Cross-country freshman qualifies for state



Gabrielle Shirley (11), Sukaina Alhaidari (9), Russell Wolfe (12), Justice Clarke (12) and Jarryn Lowe (11) flaunt a “W” after racing in the TSSAA Region 8 AAA competition on Oct. 27, 2022. These five Spartans qualified for the state championship.

Sukaina Alhaidari (9) (far right) poses with fellow members of the White Station Cross Country Team. The team raced across Shelby Farms Park against other schools around Memphis.

Sukaina Alhaidari (9) never expected to start running cross-country, but she was remarkably surprised when she qualified for state during her first year. While it was frightening and it created a lot of pressure for Alhaidari, she pushed through with practice.

Alhaidari has never officially participated in a sport but was encouraged to join after practicing with her older siblings.

“I was running right behind [my siblings at] practice,” Alhaidari said. “The coach saw me and they wanted me to join, and they told my dad and he really wanted me to do it [too]. But I still had fun in the end.”

Practice for cross-country is extensive, with there being six practices a week, some starting early in the mornings. Although training is physically demanding and time intensive, runners persist through dedication and discipline. 

“I think [all the practice] does help, I’ll be honest,” Alhaidari said. 

It only takes one race to qualify for state, but that does not mean it is easy. Runners must trudge through mud and rough terrain as they endure physical and mental challenges. As Alhaidari raced in the regional meet, she competed against other experienced Spartans.

“I thought [Gabrielle Shirley] would get in because usually, she’s like faster than me, and I was like, expecting that, you know?” Alhaidari said. “And then I somehow got in, so that’s kind of scary.”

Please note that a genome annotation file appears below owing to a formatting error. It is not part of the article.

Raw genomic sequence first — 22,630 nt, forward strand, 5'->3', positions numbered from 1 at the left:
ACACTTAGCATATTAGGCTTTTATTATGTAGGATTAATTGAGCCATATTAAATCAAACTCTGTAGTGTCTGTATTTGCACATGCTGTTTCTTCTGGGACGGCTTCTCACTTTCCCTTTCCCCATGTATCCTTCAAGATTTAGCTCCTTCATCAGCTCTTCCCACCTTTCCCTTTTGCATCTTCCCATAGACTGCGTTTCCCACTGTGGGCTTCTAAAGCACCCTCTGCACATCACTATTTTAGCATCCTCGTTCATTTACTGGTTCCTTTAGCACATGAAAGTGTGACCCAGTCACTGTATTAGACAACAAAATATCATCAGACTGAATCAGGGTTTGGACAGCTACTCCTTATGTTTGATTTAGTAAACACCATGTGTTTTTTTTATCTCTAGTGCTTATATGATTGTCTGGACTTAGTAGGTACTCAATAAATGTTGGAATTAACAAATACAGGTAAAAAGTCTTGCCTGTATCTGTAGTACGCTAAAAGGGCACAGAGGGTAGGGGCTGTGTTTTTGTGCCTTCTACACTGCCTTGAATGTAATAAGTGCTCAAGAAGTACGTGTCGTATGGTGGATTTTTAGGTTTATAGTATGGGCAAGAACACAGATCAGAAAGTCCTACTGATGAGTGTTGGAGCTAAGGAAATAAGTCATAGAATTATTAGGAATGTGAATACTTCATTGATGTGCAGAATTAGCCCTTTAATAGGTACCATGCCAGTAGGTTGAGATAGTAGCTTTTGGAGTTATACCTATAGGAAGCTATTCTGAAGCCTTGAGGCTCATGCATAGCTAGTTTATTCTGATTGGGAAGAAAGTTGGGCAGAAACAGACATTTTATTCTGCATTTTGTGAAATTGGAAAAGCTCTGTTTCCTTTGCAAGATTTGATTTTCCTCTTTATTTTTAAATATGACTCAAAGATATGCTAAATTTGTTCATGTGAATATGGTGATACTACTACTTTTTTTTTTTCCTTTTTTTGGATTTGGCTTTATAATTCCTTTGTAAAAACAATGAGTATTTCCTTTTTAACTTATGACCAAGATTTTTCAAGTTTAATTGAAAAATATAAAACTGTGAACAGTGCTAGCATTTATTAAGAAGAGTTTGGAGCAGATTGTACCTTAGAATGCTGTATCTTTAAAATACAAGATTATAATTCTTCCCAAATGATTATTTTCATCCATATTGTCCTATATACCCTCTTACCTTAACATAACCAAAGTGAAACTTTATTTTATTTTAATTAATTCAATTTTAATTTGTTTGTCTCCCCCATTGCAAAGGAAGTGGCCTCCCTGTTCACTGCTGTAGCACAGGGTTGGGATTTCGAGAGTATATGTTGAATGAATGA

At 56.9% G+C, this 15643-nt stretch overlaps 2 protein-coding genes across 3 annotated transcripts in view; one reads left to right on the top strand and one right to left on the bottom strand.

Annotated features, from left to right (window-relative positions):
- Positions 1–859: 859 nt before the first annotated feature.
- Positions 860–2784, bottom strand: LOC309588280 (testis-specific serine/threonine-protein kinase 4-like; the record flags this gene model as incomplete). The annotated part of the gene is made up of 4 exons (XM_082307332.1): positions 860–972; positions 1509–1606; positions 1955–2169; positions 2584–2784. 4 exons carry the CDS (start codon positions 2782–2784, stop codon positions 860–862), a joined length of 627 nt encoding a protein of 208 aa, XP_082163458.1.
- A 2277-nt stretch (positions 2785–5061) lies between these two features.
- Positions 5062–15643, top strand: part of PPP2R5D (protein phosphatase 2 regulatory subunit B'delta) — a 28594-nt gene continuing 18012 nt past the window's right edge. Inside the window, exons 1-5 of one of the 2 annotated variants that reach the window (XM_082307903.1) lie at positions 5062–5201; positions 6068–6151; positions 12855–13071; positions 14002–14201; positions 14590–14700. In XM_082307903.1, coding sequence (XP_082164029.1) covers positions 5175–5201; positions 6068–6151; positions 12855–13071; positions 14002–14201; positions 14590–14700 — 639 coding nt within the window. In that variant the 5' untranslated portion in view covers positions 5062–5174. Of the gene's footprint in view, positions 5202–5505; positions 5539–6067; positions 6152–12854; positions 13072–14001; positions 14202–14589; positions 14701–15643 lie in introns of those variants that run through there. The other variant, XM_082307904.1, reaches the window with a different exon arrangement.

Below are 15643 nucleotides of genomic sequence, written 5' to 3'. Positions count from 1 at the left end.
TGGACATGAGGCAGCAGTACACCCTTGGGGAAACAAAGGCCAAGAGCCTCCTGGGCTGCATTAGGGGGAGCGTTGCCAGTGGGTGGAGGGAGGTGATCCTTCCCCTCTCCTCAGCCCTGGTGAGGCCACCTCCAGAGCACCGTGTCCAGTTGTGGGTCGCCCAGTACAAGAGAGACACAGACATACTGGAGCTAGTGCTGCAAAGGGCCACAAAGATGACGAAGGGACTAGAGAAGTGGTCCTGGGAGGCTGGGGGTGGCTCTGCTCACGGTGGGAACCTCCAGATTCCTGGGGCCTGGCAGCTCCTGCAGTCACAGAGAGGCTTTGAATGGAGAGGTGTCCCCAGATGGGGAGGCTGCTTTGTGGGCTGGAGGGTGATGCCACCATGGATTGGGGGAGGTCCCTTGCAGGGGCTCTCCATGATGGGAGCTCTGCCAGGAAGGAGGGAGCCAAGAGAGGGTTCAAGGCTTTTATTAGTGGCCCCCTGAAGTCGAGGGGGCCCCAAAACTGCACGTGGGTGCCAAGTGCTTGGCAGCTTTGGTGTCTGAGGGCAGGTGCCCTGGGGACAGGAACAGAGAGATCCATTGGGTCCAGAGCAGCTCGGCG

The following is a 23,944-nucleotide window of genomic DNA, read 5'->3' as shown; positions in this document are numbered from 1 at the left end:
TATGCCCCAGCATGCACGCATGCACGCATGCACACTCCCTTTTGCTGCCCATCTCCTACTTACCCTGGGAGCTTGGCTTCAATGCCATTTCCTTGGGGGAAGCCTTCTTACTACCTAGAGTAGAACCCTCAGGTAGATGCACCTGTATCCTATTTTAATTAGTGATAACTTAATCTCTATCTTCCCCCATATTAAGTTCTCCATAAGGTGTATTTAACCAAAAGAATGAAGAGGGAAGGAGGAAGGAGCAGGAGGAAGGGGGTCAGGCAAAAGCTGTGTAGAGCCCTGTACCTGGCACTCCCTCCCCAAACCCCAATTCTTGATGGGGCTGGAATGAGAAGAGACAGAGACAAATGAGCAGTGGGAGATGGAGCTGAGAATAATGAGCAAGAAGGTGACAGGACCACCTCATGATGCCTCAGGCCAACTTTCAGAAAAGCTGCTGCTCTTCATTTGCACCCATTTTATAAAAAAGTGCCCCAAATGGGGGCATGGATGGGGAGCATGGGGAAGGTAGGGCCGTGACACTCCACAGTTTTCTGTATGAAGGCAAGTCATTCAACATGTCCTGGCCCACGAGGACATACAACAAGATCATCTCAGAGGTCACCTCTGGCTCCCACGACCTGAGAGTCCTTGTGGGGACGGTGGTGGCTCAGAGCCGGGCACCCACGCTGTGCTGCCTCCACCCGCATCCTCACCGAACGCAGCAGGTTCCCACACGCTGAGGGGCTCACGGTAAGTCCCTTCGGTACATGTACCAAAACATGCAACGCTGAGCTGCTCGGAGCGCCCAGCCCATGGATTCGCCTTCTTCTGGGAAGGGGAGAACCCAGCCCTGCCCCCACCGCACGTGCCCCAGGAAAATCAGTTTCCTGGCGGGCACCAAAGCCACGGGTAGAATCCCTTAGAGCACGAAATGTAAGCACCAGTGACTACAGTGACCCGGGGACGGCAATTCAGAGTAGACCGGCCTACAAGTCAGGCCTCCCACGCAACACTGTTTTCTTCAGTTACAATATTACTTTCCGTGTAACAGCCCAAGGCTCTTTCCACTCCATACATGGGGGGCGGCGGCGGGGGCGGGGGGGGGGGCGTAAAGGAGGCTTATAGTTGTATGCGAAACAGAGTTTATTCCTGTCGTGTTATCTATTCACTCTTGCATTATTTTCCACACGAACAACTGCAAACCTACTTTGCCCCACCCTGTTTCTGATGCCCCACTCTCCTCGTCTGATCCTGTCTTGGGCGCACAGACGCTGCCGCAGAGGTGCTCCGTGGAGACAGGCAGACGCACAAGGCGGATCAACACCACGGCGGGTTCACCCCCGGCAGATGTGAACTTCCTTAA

Finally, at the Sanders Ferry Park in Hendersonville, TN, on Nov. 4, 2022, Alhaidari attended the state competition. There were 300 people competing in total, and Alhaidari finished with 20 people behind her. Although Alhaidari experienced a great accomplishment, she believes there were some factors that held her back from her full potential. 

“I was sick before state actually, I couldn’t come to school, and then when I came back, I actually had to go to state, and it wasn’t good,” Alhaidari said. “So I didn’t expect that much because I [had] just come back.”

Alhaidari plans to participate and improve in cross country throughout the rest of her high school career. With the many burdens cross-country carries, the endurance and strength required to succeed takes years to acquire. 

“I got like years ahead, and I could improve [my running,]” Alhaidari said.

Although Alhaidari has already attained major success, she intends to improve her skill and performance. She hopes to work with a trainer or coach to help her form.

“My running form [is] pretty, pretty bad,” Alhaidari said. “I just really wish I could have somebody that will tell me what I’m doing wrong, so I can get better at it.”

While Alhaidari has her own way of improving her running skill, she encourages students to join the cross-country team.

“Don’t be surprised at the beginning,” Alhaidari said. “There’s going to be this one girl that runs [24 minutes] at her first race. Don’t push yourself too much. And don’t quit at the beginning. You’re going to get better. That’s the best part.”